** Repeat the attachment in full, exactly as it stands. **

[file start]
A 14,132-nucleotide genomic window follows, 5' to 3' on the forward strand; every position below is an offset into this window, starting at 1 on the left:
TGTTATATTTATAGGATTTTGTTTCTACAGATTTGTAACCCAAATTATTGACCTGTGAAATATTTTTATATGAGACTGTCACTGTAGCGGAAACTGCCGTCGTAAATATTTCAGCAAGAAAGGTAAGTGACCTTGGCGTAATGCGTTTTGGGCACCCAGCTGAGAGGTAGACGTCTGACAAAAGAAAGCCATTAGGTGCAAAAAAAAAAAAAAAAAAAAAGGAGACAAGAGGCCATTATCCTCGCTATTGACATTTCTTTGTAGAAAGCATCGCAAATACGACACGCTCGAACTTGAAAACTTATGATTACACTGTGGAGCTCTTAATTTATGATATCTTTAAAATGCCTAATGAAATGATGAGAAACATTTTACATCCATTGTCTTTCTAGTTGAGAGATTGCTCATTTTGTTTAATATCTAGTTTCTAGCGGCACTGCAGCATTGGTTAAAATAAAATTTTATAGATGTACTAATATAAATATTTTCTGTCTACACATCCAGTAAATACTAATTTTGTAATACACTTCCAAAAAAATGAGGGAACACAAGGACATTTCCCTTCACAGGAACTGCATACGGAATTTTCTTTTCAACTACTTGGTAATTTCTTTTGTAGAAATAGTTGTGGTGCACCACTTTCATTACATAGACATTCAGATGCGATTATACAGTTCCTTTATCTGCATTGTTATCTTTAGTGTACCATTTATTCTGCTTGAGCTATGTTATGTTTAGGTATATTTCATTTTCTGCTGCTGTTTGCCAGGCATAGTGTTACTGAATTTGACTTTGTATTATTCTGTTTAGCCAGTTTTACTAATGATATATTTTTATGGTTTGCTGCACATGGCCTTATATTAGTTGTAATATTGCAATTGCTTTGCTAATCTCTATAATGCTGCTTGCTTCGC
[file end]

A 14,132-nucleotide genomic window follows, 5' to 3' on the forward strand; every position below is an offset into this window, starting at 1 on the left:
TGTTATATTTATAGGATTTTGTTTCTACAGATTTGTAACCCAAATTATTGACCTGTGAAATATTTTTATATGAGACTGTCACTGTAGCGGAAACTGCCGTCGTAAATATTTCAGCAAGAAAGGTAAGTGACCTTGGCGTAATGCGTTTTGGGCACCCAGCTGAGAGGTAGACGTCTGACAAAAGAAAGCCATTAGGTGCAAAAAAAAAAAAAAAAAAAAAGGAGACAAGAGGCCATTATCCTCGCTATTGACATTTCTTTGTAGAAAGCATCGCAAATACGACACGCTCGAACTTGAAAACTTATGATTACACTGTGGAGCTCTTAATTTATGATATCTTTAAAATGCCTAATGAAATGATGAGAAACATTTTACATCCATTGTCTTTCTAGTTGAGAGATTGCTCATTTTGTTTAATATCTAGTTTCTAGCGGCACTGCAGCATTGGTTAAAATAAAATTTTATAGATGTACTAATATAAATATTTTCTGTCTACACATCCAGTAAATACTAATTTTGTAATACACTTCCAAAAAAATGAGGGAACACAAGGACATTTCCCTTCACAGGAACTGCATACGGAATTTTCTTTTCAACTACTTGGTAATTTCTTTTGTAGAAATAGTTGTGGTGCACCACTTTCATTACATAGACATTCAGATGCGATTATACAGTTCCTTTATCTGCATTGTTATCTTTAGTGTACCATTTATTCTGCTTGAGCTATGTTATGTTTAGGTATATTTCATTTTCTGCTGCTGTTTGCCAGGCATAGTGTTACTGAATTTGACTTTGTATTATTCTGTTTAGCCAGTTTTACTAATGATATATTTTTATGGTTTGCTGCACATGGCCTTATATTAGTTGTAATATTGCAATTGCTTTGCTAATCTCTATAATGCTGCTTGCTTCGC